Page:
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Argument in favor of steroids from the perspective of the MLB vice president My name is Tim Brosnan. I’m the Executive Vice President of Business in the Office of the Commissioner (MLB). I oversee all matters of domestic and international broadcasting for Major League Baseball. Today I come before you to talk about the two loves of my life: business and ethics. Having graduated from Fordham University School of Law, I spent a good deal of my life surrounded by the most honorable, trustworthy, and ethically sound people in the world— lawyers. Every decision I make in my business is intended to serve the greater good. My daily media broadcasts exemplify the sacred American ideal of pure, unadulterated truth. After a hard day’s work of managing America’s favorite pastime, I come home to my three children and my beautiful wife who cooks me ballpark hotdogs every night for dinner. As I speak to you today, I can see by your clothes, your belongings, and your present geographical location that all of you have at least some degree of dedication to America. By a show of hands, how many of you consider yourselves American? By a show of hands, how many of you consider yourselves fans of baseball? By a show of hands, how many of you have invested in baseball in the stock market? You may not realize it now, but all of you are stockholders for our nation’s favorite sport. You invest in baseball every time you go to a baseball game, every time you buy a hat or jersey, every time you pay your cable T.V. bill, every time you buy a newspaper. Baseball is the business to which every American subscribes. Unlike enterprises such as religious and governmental organizations, baseball has no moral imperatives that govern its actions. Baseball’s only purpose is to entertain its ever- expanding patronage. To impress fans, baseball must consistently show the peak of human achievement, and nothing impresses more than power hitters making frequent homeruns. America’s capitalist economy succeeds solely because of businesses such as baseball that competitively seek to satisfy as many customers as possible. Therefore within the discussion of baseball, decisions based on business supersede decisions based on morals. Baseball isn’t the only area of public sphere whose principles have been re-envisioned to accommodate the greater good. Consider a situation in which our government captures an enemy terrorist to save millions of American lives. Consider a corporation outsourcing its products in order to serve desperate, impoverished American families. Consider an American athlete willing to suffer pain on a personal quest to push his physical capacity to the limit, to challenge boundaries of human achievement. The issue of steroids in baseball is just this— the chosen few of our nation’s heroes are willing to suffer minor side effects in order to bring happiness to the greater good, invoking confidence and inspiring the human spirit. The integrity of any game is contingent upon its overall fairness. Baseball is and will always be an equal game for its contestants, because everyone has equal opportunity to take steroids. Everyone hits the same ball with the same bat. The only time this free equality of justice becomes complicated is when certain substances are banned while others are permitted. In one of the most famous moments in baseball history, Kirk Gibson hit a homerun to narrowly win the 1988 World Series while limping across the bases (Lowitt). Intolerant to the pain of the “sprained medial collateral ligament in his right knee,” the cortisone treatment he received during the game must have been pretty heavy. Why would such medical treatment of a steroid be permissible yet recreational treatment of a steroid be shunned? Cortisone is a performance enhancer, which is no different than any other performance enhancer available to players. To ensure overall fairness, banning one substance means banning them all. The performance enhancer in question can be more appropriately labeled as a technology. Americans use many technologies every day to accomplish goals more effectively and expand the bounds of human achievement. Where would we be without automobiles, computers, cell phones, plumbing, pencils, electrical circuits, and bottle openers? Another popular performance enhancing technology is coffee. Coffee allows millions of Americans in the workforce to rebel against their own natural limitations of conforming to a circadian cycle. However, the potential side effects of such a powerful technology are horrifying: nausea, rectal or anal ulcers, muscle pains, hypertension, itching, paresthesias, numbness, weakness, and vertigo, to name a few (RX List). Even the computer, a seemingly harmless technology, yields dreadful side effects such as eye sight degradation and spine misalignment when used over an extended time span. There’s no difference between allowing a baseball player to hit a ball farther by handing him steroids and allowing a player to concentrate on the game during a headache by Now that we’ve established how important technology to promote human achievement, let’s see the importance of human achievement for our country. In 2005 Barry Bonds made an annual income of 22 million dollars (Giants). The five least winningest players sitting on the same bench next to Barry made only 300 thousand that year. We can see that baseball patrons come to see the heroes, which is what the business of baseball should provide. Barry Bonds is an admitted steroid user, and because of this his homeruns are still valuable though he is remarkably older than the other players. Though the average age of the team is 32, Barry will be 43 this July. Fans are amazed by such superhuman skill that can only be achieved by using It was the heroes Sammy Sosa and Mark McGwire that brought America’s attention back to baseball in the late nineties with their homerun streaks, rescuing the business from a rut of widespread disinterest. Suddenly stockholders like you returned to the stadiums in greater numbers. However, to honor these two players’ contributions to the game, courts subpoenaed McGwire and Sosa for charges of using illegal substances. Our unsympathetic system of governmental ethics can’t comprehend the business ethics of baseball, so as a result McGwire and Sosa might be punished (Clayton). Punishing a player for seeking advantages over another player is like punishing a taxi driver for using the passing lane. It’s a player’s job to get the edge on his opponent; consider for instance a wide receiver wearing special gloves in order to get a Society should not dictate the personal sacrifices a man is willing to make for his job. If a player is willing to take steroids in order to become the next American icon, who are you to stand in his way? Can you imagine an America with no heroes to inspire idealism? I hope I’ve revealed to you the blatant contradictions in values that currently divide our nation. If you care at all about America’s favorite pastime, have the decency to respect these players’ personal rights to their own bodies. Respect these players’ individual choices to use technology, so that humans will always be at the cutting edge of human achievement. MLB. Major League Baseball Executives: Tim Brosnan. 22 March 2005. 11 April 2007 <http://mlb.mlb.com/mlb/official_info/about_mlb/executives.jsp?bio=brosnan_tim>. Lowitt, Bruce. Gibson limps off bench, homers. 21 November 1999. 11 April 2007 <http://www.sptimes.com/News/112199/Sports/Gibson_limps_off_benc.shtml>. San Francisco Giants. 2005 San Francisco Giants Statistics and Roster. 10 April 2007. 11 April 2007 <http://www.baseball-reference.com/teams/SFG/2005.shtml>. RX List. Ergotamine - Caffeine. 1 January 2007. 11 April 2007 <http://www.rxlist.com/cgi/generic/ergot_ad.htm>. Clayton, Mark. Mark McGwire, steroids, and the Hall of Fame. 30 November 2006. 11 April 2007 <http://www.csmonitor.com/2006/1130/p01s03-ussc.html>.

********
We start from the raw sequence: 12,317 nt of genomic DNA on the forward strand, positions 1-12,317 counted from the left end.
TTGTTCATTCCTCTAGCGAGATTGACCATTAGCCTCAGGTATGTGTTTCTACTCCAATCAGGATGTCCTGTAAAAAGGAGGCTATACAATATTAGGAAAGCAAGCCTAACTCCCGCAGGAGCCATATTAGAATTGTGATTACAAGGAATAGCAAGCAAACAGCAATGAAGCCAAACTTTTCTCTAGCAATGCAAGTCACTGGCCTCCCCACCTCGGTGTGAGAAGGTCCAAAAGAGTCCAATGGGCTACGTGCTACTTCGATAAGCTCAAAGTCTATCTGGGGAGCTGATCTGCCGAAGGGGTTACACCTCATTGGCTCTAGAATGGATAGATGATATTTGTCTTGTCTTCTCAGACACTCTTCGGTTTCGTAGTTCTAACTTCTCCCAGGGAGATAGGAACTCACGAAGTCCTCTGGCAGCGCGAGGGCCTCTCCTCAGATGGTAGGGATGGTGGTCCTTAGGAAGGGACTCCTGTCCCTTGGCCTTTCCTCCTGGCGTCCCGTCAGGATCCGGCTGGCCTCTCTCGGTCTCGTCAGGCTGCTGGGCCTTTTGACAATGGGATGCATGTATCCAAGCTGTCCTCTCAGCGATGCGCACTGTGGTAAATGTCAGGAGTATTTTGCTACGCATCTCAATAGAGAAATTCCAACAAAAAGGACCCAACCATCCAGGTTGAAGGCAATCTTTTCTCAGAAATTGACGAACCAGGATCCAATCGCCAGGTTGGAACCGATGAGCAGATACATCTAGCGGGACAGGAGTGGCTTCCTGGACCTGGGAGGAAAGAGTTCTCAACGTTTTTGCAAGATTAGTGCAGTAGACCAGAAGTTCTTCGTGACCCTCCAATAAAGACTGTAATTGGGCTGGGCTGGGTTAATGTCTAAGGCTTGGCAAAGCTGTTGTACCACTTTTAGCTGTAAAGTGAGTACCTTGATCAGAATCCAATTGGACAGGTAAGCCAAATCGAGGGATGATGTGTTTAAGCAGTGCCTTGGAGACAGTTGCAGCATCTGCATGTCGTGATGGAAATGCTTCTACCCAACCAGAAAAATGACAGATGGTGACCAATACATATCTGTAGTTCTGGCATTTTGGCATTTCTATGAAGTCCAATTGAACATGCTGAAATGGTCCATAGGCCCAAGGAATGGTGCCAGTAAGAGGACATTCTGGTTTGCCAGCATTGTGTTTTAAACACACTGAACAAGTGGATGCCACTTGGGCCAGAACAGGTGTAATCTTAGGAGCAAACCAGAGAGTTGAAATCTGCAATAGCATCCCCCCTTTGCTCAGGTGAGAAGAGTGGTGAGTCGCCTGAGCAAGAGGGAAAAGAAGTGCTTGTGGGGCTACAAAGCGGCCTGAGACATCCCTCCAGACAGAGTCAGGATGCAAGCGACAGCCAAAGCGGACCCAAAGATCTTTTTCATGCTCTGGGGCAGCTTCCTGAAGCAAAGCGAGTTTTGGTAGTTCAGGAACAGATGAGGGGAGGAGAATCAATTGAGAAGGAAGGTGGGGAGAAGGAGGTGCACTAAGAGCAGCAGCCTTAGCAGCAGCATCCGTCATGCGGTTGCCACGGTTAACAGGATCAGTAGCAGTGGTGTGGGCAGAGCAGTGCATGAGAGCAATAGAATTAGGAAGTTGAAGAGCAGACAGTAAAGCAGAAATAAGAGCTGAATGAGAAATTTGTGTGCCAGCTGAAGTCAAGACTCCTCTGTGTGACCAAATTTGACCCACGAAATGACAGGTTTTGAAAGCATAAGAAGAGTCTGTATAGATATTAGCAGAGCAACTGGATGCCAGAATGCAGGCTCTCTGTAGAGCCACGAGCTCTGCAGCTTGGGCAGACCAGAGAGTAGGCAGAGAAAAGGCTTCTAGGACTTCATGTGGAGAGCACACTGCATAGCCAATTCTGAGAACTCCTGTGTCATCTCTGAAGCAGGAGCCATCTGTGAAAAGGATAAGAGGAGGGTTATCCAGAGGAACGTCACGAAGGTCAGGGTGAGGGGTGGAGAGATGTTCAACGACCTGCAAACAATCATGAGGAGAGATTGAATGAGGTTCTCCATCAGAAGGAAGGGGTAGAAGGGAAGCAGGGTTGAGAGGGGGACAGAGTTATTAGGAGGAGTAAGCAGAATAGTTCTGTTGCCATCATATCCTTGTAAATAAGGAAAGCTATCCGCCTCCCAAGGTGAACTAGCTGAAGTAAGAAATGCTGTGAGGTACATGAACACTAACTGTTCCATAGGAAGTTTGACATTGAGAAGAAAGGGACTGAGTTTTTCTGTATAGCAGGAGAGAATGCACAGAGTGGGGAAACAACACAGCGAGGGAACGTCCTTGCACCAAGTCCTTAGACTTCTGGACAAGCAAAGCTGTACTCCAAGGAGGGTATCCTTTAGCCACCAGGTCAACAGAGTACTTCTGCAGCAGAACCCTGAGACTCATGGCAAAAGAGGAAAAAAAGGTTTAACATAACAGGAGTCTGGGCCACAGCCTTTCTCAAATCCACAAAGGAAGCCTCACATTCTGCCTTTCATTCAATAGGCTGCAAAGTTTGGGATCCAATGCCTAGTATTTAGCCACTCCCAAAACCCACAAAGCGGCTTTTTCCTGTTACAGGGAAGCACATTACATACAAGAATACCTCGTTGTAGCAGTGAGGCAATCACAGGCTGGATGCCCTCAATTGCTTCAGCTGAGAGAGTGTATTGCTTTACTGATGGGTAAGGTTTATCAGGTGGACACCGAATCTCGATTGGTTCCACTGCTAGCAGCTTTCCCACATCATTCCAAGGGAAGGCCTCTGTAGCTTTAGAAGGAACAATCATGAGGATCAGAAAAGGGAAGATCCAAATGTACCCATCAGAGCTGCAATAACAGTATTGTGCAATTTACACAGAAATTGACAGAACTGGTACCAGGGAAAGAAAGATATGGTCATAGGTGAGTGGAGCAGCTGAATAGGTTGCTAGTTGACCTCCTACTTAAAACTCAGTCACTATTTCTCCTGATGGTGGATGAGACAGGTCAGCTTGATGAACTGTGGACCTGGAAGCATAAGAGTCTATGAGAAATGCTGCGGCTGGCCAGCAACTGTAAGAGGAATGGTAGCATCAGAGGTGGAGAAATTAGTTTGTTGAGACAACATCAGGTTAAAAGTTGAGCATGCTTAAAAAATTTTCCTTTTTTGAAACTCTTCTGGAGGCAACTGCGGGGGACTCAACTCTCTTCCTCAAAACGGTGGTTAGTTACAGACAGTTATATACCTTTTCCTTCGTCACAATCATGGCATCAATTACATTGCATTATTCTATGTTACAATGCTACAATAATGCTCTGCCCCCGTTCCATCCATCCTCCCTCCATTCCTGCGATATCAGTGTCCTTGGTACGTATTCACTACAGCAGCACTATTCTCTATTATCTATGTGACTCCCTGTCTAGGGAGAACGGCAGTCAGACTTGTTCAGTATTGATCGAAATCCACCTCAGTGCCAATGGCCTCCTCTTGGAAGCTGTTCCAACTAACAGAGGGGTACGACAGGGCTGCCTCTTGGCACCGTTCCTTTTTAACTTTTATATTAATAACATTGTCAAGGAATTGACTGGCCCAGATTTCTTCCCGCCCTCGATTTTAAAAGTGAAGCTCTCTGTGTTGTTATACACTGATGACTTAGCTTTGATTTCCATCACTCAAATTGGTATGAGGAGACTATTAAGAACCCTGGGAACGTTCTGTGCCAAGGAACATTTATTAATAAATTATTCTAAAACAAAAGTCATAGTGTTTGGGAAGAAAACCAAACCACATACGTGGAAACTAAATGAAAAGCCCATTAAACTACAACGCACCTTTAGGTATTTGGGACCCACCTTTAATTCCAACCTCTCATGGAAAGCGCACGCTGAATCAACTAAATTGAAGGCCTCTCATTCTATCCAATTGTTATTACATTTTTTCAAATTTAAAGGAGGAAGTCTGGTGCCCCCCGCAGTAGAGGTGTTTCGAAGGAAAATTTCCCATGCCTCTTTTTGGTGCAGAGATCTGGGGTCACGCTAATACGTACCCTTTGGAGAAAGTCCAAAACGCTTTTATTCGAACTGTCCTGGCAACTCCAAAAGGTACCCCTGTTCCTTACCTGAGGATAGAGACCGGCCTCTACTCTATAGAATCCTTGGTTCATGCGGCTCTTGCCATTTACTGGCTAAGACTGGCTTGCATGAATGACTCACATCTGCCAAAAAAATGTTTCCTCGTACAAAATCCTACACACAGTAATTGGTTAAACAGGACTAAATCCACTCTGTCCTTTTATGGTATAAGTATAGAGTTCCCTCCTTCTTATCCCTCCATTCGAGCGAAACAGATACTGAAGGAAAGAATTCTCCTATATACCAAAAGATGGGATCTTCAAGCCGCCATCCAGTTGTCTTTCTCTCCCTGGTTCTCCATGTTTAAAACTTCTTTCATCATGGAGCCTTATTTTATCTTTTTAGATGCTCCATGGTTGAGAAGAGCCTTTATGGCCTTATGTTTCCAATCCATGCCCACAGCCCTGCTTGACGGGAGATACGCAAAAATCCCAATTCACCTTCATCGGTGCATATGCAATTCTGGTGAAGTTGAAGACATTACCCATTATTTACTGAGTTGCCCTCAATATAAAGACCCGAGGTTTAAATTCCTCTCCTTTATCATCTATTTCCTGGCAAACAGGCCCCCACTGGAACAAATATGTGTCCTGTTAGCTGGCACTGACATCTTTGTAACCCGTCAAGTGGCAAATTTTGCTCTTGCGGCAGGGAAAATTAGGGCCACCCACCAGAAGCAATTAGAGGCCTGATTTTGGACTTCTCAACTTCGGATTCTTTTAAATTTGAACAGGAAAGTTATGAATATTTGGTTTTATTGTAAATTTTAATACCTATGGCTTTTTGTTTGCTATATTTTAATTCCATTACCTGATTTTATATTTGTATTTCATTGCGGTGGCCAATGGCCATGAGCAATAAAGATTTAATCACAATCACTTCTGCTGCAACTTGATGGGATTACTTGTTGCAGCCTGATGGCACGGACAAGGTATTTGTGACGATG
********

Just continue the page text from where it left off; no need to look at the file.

Source: http://people.jmu.edu/mccoulcl/portfolio/writing/4-07_Steroids.pdf